Republicans Still Spilt on Vieques Training

Republicans continued to take very different positions on Vieques training.

President Bush’s political adviser, Karl Rove, reiterated Bush’s desire that the training end by May 2003, although he recognized that the Secretary of the Navy will make the decision. The new Defense law provides that the Navy Secretary can replace the range after considering the advice of the Chief of Naval Operations and the Commandant of the Marine Corps as to when there is another way of providing training that is at least as good.

On the other hand, Republicans in Congress strongly criticized Navy Secretary Gordon England for not sending the John F. Kennedy Battle Group for training in Vieques prior to leaving for the Afghanistan war. England has also been criticized for declining to commit to future training that could include explosive ordnance if military commanders feel it is essential.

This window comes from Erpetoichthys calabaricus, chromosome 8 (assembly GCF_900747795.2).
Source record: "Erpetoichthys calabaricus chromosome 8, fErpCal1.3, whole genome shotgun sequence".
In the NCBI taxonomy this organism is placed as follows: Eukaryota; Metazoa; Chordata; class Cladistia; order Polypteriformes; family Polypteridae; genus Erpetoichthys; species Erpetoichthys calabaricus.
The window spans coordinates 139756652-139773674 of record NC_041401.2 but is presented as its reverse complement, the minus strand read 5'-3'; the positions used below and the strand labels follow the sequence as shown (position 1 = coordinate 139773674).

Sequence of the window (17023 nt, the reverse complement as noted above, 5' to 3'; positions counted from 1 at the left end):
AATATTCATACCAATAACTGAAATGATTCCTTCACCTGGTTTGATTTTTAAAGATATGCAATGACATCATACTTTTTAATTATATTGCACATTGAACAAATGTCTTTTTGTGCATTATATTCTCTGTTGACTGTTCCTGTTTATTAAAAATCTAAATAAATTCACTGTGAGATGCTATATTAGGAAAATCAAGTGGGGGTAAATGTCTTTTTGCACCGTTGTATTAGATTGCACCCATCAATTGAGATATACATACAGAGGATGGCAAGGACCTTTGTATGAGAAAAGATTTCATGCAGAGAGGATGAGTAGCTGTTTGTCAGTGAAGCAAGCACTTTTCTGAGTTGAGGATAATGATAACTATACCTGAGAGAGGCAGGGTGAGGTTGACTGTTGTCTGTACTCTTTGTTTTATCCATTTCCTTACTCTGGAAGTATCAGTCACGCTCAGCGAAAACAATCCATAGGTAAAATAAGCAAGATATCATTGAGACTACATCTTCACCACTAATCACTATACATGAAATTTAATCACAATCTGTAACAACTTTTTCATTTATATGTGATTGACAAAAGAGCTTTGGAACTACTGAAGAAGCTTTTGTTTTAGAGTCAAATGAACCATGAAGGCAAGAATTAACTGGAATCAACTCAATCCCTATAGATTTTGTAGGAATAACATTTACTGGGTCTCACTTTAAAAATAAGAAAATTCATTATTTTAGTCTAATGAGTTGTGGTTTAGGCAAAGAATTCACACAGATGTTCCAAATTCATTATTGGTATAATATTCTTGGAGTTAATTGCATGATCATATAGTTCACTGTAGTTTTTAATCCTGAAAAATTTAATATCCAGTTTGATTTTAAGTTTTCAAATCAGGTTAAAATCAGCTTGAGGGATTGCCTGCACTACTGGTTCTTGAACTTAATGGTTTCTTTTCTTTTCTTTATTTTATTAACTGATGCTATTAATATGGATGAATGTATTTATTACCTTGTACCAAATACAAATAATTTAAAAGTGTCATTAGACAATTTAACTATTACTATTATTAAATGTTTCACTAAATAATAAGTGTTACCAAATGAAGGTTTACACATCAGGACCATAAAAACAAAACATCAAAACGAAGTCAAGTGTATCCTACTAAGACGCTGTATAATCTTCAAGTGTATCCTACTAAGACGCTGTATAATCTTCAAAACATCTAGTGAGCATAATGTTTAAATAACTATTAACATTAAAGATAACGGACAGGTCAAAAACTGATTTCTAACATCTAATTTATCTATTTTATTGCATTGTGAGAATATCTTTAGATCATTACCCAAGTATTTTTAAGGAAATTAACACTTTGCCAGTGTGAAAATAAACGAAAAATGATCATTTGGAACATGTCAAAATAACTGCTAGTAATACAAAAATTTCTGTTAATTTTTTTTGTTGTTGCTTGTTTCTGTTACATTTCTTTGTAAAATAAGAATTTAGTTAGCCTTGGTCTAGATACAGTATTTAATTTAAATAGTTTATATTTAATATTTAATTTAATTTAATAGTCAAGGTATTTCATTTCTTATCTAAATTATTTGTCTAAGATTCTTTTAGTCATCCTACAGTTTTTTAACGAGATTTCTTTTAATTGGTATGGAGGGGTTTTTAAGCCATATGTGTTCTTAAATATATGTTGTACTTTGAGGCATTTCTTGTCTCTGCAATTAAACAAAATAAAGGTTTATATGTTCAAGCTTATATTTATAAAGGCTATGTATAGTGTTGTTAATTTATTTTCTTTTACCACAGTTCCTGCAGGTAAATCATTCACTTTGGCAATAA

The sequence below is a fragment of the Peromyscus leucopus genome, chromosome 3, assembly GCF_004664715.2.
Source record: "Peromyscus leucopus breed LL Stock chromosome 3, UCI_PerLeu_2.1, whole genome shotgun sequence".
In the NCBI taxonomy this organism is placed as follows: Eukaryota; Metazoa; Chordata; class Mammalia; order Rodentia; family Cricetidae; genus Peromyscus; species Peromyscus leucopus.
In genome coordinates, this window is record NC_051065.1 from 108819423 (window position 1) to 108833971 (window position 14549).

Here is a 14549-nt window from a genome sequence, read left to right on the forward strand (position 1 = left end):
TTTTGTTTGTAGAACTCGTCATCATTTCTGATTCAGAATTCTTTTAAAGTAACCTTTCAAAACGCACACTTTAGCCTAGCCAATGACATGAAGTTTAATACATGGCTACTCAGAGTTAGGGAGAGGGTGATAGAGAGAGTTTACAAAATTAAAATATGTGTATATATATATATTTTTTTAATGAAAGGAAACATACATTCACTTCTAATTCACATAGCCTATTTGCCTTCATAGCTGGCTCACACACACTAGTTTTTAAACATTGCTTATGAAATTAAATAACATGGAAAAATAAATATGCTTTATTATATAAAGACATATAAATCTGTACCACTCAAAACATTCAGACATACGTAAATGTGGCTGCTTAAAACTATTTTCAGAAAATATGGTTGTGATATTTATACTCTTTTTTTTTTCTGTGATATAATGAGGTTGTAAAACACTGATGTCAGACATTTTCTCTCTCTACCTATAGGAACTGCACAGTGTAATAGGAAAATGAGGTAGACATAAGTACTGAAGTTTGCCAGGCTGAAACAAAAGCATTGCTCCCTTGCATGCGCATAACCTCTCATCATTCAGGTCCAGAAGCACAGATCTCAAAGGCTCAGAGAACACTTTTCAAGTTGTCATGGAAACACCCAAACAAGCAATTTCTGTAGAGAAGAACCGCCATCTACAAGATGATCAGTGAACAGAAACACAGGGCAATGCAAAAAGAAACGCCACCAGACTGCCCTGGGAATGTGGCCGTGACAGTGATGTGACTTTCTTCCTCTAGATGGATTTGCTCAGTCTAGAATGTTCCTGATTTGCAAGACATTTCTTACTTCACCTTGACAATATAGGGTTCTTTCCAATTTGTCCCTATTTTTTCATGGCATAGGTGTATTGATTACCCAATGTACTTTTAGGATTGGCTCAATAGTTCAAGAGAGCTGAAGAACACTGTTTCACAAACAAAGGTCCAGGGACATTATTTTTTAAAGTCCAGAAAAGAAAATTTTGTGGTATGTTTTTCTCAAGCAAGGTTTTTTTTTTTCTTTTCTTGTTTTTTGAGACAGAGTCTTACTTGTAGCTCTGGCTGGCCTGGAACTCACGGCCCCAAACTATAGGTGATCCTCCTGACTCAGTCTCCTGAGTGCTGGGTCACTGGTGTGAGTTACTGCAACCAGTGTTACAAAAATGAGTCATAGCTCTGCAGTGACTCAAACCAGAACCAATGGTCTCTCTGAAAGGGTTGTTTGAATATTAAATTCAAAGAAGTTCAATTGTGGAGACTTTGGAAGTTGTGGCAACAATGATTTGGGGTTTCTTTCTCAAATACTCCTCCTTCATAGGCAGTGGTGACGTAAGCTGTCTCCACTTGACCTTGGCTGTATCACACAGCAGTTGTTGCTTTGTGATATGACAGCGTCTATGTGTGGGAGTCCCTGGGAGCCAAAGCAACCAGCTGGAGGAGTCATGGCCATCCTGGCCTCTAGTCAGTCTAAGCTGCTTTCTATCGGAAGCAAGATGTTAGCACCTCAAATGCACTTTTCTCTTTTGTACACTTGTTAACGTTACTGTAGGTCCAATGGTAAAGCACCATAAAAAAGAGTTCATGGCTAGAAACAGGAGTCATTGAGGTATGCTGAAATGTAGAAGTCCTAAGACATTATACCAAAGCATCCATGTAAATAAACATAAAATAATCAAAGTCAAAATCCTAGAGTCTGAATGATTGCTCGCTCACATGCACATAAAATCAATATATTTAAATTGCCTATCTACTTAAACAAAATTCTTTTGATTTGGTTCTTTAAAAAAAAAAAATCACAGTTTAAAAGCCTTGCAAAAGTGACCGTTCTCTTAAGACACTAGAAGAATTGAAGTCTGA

House Government Reform Committee Chairman Dan Burton (IN) and Members Bob Barr (GA), Christopher Shays (CT), and Adam Putnam (FL) wrote England about the Kennedy Group training. "You refused them...extremely valuable training...in spite of the specific request of the Chief of Naval Operations and the Commandant of the Marine Corps, and without having identified a place of equal or superior training...the battle group...won't acquire training...that could help save...lives," the Representatives wrote.